Next, I tried Lyra’s offering, the Lyrato. Offered in red, green, and blue, I have only the latter two versions. They visually appear to be green and blue colour pencils. Attempting a copy reveals a small secret – the dye colour doesn’t necessarily correspond to the lead colour. Both green and blue pencils reveal the same blue dye! I am now very curious about their red pencil.
Lyra also has some intriguing offerings in their catalogue, such a copying carpenter’s pencil.
Next, Veritas. Veritas is a brand of Lee Valley Tools, and I am curious about who manufactures these pencils. Lee Valley also sell branded graphite pencils, made in England, while these pencils are marked “Made in USA”.
The Veritas Indelible, like the Noblot, appears to be a regular graphite pencil, so it is the second such modern pencil that I am aware of. It leaves a much richer, darker mark than the Noblot, and has a puple dye. The Veritas Indelible Red is, you guessed it, red with red dye.
Lee Valley is very clear about what these pencils are for – marking wood with a scriber.
The deluxe copying pencil is the Castell Document from Faber-Castell. It comes in four colours – black, green, red, and blue. The black is like a black pencil crayon, not a graphite pencil.
The black pencil has a most interesting model number, 9100 1/2. I love that “1/2” ! It evokes some of the tradition behind these pencils.
These pencils have the richest colours of this set, both as pencils and dyes.
Like the Lyra, what you see is not what you get. The blue pencil has a blue dye, and the red pencil has a red dye. But the black pencil has a purple dye, and the green pencil has the same blue dye as the blue pencil.
Faber-Castell says they are “for cheques, deeds, contracts etc.” Basically, use as an indelible pencil. Hmm, I am skeptical. Why four colours? I don’t think I can even imagine what would ensue if I brought one of these pencils to a bank or lawyer’s office to sign an official document, and I doubt deed signing is the current market.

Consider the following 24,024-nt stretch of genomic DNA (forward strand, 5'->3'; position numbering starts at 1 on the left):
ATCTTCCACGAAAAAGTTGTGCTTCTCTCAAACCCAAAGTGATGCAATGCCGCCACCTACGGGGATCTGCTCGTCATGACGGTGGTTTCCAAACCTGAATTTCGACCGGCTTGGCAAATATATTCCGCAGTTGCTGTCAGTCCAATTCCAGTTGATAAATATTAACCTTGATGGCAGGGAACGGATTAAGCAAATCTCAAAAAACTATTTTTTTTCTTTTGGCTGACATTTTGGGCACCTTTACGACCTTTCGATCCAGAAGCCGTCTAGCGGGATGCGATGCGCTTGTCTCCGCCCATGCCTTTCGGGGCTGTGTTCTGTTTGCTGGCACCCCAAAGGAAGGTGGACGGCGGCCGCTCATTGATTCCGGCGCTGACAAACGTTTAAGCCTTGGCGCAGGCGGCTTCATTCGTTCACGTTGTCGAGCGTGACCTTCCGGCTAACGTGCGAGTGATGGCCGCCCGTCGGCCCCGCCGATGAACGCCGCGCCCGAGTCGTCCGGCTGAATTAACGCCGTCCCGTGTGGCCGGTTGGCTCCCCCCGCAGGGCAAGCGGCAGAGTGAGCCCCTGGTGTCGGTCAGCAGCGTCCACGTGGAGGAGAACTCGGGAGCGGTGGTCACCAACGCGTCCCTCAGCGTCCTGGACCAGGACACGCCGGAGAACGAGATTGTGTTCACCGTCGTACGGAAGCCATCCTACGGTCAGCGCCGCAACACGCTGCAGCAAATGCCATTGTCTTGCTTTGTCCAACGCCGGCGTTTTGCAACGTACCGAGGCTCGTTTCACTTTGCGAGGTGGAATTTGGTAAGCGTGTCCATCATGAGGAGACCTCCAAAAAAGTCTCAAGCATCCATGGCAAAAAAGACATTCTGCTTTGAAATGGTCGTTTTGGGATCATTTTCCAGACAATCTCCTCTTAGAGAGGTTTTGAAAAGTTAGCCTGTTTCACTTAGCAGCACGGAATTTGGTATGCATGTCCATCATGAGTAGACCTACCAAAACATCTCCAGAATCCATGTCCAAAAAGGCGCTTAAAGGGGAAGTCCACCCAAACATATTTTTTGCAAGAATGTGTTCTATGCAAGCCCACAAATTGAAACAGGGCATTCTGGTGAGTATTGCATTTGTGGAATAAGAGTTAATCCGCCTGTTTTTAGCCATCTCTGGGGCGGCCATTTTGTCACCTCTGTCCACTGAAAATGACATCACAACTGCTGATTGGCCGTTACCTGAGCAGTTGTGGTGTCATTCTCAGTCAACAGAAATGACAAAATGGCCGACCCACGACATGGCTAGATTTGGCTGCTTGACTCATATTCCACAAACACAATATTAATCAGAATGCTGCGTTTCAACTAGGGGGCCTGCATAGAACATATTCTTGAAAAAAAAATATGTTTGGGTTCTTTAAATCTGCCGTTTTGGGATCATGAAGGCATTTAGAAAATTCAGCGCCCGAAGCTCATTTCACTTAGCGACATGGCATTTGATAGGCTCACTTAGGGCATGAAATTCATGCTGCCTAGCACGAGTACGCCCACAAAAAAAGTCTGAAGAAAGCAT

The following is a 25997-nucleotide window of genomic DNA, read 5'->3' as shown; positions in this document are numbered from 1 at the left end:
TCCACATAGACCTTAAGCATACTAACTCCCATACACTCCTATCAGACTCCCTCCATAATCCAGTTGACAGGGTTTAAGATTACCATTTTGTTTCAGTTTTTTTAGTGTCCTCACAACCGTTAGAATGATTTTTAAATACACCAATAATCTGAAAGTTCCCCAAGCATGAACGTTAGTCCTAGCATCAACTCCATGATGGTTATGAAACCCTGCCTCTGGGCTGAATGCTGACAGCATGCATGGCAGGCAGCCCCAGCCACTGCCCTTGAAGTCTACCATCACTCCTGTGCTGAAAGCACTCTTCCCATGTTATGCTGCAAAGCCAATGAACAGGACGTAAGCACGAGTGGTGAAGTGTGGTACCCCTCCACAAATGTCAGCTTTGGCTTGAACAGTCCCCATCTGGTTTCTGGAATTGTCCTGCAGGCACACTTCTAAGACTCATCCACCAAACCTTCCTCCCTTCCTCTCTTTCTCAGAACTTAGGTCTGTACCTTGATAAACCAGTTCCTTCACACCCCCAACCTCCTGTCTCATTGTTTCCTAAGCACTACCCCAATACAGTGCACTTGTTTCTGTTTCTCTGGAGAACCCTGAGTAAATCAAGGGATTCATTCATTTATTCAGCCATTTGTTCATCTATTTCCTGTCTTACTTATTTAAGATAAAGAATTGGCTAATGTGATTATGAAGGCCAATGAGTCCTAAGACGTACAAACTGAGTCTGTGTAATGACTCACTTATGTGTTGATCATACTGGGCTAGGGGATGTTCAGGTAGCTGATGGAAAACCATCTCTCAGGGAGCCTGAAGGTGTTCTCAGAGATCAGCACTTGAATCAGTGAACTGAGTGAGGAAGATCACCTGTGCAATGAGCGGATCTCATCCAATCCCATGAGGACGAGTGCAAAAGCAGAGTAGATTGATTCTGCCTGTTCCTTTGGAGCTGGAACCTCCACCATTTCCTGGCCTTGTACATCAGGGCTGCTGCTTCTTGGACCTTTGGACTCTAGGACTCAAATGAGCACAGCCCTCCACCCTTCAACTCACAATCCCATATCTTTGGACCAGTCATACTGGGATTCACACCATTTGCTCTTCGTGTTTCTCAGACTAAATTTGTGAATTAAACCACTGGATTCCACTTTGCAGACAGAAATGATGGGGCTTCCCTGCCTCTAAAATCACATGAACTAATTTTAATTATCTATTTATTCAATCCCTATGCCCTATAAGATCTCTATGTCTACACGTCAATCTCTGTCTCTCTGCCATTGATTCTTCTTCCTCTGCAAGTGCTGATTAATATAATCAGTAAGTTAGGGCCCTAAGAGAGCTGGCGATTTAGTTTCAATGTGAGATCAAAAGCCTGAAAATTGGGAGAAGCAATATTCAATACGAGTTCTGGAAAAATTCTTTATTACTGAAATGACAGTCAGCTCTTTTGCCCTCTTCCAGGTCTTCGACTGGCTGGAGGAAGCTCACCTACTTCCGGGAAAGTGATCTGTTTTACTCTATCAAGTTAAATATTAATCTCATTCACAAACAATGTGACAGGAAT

Finally, Portuguese manufacturer Viarco offers the 272D Copia Violeta. It distinguishes itself with a purple lead. While purple dye may be a standard, the matching lead, dye and rich purple pencil finish create a great thematic unity. Viarco manufactures a full line of pencils, including this gem, with a staff of just over two dozen! That said, it makes a fairly faint line to my eye.
Let’s summarize these modern copying pencils:
We’ve seen these modern uses proposed:
I accept “sign painting aid” and “scribing tool” as legitimate uses, though the markets for these purposes must be quite limited. I can’t confirm the election ballot situation, though it would represent a solid but irregular business. And wouldn’t Italy source these pencils from Fila rather than buy any of the pencils named here? Perhaps other countries use the same method.
Regarding the traditional uses as suggested by Faber-Castell – I already mentioned my skepticism here. Ink is not exactly unestablished as a legal marking medium. Or is there some official use I’m not contemplating? Don’t forget the Dube article, which shows this medium does not do well at surviving humidity or moisture. It would seem to be a very unusual choice for official documents.
Tattooing I also accept as a modern use, and wonder if some of the multiple colour pencils might be useful for that task.
Since it isn’t known what sort of market share these pencils have, it may be that the cited uses are in fact correct.
Are there any other uses for these pencils that you are aware of? Or any other manufacturers still making them?
35 comments to The hidden life of copying pencils
Leave a Reply
Copyright © 2005-2013 pencil talk | pencil reviews and discussion - All Rights Reserved